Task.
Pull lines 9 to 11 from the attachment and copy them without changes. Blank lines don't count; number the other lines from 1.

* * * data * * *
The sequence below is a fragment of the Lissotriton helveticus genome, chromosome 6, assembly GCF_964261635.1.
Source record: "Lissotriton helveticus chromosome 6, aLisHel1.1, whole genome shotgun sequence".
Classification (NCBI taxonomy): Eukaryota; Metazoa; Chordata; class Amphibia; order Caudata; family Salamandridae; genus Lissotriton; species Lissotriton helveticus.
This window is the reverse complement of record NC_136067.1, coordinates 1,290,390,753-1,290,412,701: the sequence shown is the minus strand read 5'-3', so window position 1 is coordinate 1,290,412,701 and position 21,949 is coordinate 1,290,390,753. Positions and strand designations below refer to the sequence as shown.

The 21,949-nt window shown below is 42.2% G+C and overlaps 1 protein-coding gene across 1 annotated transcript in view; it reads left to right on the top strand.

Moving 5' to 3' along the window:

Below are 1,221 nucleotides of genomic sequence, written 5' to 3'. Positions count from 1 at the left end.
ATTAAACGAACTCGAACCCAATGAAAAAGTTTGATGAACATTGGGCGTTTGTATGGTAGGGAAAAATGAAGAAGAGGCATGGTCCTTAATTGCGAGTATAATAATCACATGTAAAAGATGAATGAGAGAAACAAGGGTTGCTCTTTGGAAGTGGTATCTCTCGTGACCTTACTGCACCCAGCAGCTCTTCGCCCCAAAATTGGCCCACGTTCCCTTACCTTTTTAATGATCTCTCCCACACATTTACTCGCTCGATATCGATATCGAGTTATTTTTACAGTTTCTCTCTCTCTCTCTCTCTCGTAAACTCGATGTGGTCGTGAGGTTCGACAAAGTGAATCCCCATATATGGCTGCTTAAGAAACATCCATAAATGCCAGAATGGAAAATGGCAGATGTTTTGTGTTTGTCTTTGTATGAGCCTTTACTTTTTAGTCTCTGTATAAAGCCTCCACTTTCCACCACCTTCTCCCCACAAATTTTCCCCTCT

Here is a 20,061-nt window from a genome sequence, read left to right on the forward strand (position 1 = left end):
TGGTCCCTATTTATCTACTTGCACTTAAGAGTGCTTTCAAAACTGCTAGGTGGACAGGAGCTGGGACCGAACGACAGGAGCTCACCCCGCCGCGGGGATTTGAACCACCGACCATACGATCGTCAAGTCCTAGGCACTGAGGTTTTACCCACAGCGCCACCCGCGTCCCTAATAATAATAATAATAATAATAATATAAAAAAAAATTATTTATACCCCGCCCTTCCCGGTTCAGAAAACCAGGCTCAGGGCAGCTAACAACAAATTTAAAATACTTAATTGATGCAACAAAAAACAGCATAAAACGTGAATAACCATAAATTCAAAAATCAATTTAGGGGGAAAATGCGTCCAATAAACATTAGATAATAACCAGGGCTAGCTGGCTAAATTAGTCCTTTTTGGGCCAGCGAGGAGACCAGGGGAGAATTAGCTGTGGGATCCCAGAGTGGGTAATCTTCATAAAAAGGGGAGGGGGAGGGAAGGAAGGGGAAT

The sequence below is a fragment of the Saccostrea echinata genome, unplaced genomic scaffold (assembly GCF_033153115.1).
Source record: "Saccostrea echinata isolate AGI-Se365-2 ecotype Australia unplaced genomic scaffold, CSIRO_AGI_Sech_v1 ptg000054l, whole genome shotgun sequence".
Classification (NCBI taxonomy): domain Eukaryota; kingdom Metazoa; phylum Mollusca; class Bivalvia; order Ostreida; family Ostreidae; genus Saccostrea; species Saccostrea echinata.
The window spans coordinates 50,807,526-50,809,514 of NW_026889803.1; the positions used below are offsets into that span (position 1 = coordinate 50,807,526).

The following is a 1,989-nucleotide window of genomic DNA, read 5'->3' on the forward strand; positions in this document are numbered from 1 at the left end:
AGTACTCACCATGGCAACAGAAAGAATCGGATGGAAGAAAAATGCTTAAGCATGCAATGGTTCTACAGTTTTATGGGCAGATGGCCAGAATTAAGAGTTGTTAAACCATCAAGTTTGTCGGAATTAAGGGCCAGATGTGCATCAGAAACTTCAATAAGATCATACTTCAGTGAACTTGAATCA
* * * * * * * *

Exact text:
Here is a 20,061-nt window from a genome sequence, read left to right on the forward strand (position 1 = left end):
TGGTCCCTATTTATCTACTTGCACTTAAGAGTGCTTTCAAAACTGCTAGGTGGACAGGAGCTGGGACCGAACGACAGGAGCTCACCCCGCCGCGGGGATTTGAACCACCGACCATACGATCGTCAAGTCCTAGGCACTGAGGTTTTACCCACAGCGCCACCCGCGTCCCTAATAATAATAATAATAATAATAATATAAAAAAAAATTATTTATACCCCGCCCTTCCCGGTTCAGAAAACCAGGCTCAGGGCAGCTAACAACAAATTTAAAATACTTAATTGATGCAACAAAAAACAGCATAAAACGTGAATAACCATAAATTCAAAAATCAATTTAGGGGGAAAATGCGTCCAATAAACATTAGATAATAACCAGGGCTAGCTGGCTAAATTAGTCCTTTTTGGGCCAGCGAGGAGACCAGGGGAGAATTAGCTGTGGGATCCCAGAGTGGGTAATCTTCATAAAAAGGGGAGGGGGAGGGAAGGAAGGGGAAT

The sequence below is a fragment of the Saccostrea echinata genome, unplaced genomic scaffold (assembly GCF_033153115.1).